Just in time for the big-budget remake of The Alamo: not a tie-in, but a learned account of how Texas came to be an independent republic, and then the Lone Star State.
The Alamo fell to Mexican dictator Antonio López de Santa Anna’s troops on March 6, 1836, at the cost of some two hundred rebel defenders and perhaps twice as many attackers—a far count from the endless heaps of Mexican corpses that littered the set of John Wayne’s film version. Santa Anna’s chance defeat at San Jacinto not long afterward fulfilled the efforts of a generation of Americans to seize Texas. More immediately, writes Davis (Center for Civil War Studies/Virginia Tech; Look Away!, 2002, etc.), it spelled the collapse of law and order in Texas, “especially on the outer fringes of settlement, where lawless whites and opportunistic Indians raided settlers. . . . The war left communities largely on their own.” Thus the rise of lone marshals, stalwart rangers, and other legendary figures of the frontier. The realities of the war of independence were far from romantic, though, and certainly more complex than the standard textbook view would have it. Davis skillfully describes the roles of often-overlooked participants in the revolution, such as native tejanos who wanted freedom from Spain and then Mexico, but not absorption into the US. He also extends the chronology of the independence movement to the beginning of the 19th century, when strategists in Washington vied with foreign adventurers such as would-be pirate king Louis Michel Aury to lure Texas away from its beleaguered Spanish masters. In the end, Davis shows, “Texian” newcomers effectively wrested the movement from the tejanos, thwarting their ambitions to establish a Catholic, Spanish-speaking republic and attach Texas to the slaveholding South. Could it have been otherwise? “Almost surely,” writes the author, “the United States was going to expand to fill its continent sooner or later, though nothing is inevitable in history.”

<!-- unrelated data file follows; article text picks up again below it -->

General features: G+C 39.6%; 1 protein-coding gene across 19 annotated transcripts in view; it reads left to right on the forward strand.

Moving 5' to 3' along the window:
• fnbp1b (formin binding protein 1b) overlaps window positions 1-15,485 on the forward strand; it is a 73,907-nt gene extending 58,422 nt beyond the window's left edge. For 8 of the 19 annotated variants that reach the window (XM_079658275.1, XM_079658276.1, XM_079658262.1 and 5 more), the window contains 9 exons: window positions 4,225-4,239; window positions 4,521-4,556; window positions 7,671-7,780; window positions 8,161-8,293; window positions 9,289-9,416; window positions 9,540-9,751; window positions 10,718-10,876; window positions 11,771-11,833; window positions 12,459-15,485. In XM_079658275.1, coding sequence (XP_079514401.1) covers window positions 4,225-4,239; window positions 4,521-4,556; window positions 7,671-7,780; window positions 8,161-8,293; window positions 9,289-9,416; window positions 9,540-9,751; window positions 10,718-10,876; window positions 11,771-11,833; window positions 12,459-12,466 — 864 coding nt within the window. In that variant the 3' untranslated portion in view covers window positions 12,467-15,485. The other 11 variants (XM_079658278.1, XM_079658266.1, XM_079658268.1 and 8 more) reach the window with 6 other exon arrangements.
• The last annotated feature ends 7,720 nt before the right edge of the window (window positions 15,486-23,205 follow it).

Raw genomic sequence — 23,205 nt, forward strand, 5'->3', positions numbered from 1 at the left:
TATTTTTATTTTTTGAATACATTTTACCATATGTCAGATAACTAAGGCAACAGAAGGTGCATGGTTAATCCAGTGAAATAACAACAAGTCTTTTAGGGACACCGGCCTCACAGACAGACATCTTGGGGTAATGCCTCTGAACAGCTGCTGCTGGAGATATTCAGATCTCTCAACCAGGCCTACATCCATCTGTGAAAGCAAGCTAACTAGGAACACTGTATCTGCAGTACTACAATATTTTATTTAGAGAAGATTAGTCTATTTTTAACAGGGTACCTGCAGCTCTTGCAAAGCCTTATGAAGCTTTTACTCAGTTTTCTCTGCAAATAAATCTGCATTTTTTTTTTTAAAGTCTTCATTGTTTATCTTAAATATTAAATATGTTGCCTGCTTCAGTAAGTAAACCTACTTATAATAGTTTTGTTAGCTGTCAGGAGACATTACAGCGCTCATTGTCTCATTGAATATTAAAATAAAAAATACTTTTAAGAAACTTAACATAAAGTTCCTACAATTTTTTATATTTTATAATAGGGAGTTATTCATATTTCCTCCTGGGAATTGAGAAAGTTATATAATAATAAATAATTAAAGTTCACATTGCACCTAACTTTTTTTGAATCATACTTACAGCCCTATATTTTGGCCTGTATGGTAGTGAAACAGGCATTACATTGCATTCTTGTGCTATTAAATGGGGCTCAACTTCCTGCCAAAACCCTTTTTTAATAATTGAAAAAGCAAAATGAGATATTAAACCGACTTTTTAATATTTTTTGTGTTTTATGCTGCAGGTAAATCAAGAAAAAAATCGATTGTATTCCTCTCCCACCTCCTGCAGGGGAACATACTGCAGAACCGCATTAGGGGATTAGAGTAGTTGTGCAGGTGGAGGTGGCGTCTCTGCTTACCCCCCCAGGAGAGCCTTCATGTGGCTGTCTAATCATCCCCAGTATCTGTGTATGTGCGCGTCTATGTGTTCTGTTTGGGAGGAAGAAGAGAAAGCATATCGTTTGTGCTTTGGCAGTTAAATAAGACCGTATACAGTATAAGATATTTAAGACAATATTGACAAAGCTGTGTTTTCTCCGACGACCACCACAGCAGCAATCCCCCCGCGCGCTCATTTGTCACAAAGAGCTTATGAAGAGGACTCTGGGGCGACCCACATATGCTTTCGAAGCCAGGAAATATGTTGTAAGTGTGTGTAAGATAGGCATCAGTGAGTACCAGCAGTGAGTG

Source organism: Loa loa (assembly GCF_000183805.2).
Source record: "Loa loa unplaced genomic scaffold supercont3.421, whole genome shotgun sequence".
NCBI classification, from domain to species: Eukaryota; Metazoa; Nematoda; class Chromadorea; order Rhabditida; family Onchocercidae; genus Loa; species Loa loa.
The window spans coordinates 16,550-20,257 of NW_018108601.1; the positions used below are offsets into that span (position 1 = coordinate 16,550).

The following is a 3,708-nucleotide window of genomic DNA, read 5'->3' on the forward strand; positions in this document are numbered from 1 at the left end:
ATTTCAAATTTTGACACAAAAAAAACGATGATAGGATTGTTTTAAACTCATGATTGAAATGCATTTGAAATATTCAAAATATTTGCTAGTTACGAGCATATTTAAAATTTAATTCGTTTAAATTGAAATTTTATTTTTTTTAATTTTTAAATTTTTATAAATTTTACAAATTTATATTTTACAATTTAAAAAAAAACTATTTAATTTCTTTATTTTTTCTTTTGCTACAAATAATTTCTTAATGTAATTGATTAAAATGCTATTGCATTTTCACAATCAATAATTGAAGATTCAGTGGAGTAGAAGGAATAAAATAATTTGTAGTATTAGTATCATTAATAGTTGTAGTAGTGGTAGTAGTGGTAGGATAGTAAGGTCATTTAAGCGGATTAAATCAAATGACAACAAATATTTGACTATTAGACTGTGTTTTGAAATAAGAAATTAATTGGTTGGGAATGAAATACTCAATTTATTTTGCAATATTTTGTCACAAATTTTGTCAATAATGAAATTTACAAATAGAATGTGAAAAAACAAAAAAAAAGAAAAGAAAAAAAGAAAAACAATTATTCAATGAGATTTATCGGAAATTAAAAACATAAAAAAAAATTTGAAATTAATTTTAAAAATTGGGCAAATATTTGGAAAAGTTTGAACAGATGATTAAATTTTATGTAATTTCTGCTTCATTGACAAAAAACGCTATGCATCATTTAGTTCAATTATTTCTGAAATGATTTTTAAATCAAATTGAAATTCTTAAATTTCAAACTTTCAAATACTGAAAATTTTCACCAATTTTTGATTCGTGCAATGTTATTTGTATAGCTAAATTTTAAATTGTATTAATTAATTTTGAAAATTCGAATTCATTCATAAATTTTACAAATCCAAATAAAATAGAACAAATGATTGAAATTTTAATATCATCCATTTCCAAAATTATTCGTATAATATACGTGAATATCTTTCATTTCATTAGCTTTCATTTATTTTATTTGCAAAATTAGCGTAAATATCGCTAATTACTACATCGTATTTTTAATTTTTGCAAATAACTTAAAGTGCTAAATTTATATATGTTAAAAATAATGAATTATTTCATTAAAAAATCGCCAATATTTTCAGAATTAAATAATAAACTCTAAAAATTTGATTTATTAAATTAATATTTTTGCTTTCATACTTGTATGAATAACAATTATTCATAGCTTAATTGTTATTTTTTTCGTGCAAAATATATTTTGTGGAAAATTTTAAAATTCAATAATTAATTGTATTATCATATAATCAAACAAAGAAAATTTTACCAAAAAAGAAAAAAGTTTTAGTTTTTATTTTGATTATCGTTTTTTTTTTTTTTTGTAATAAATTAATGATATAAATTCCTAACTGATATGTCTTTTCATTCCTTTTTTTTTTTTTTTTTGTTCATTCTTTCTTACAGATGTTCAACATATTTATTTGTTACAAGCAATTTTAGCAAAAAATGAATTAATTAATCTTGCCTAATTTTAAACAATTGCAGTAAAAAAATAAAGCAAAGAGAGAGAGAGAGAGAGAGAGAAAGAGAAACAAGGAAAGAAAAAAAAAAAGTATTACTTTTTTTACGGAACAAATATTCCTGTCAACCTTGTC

An engaging study, full of odd twists and forgotten episodes.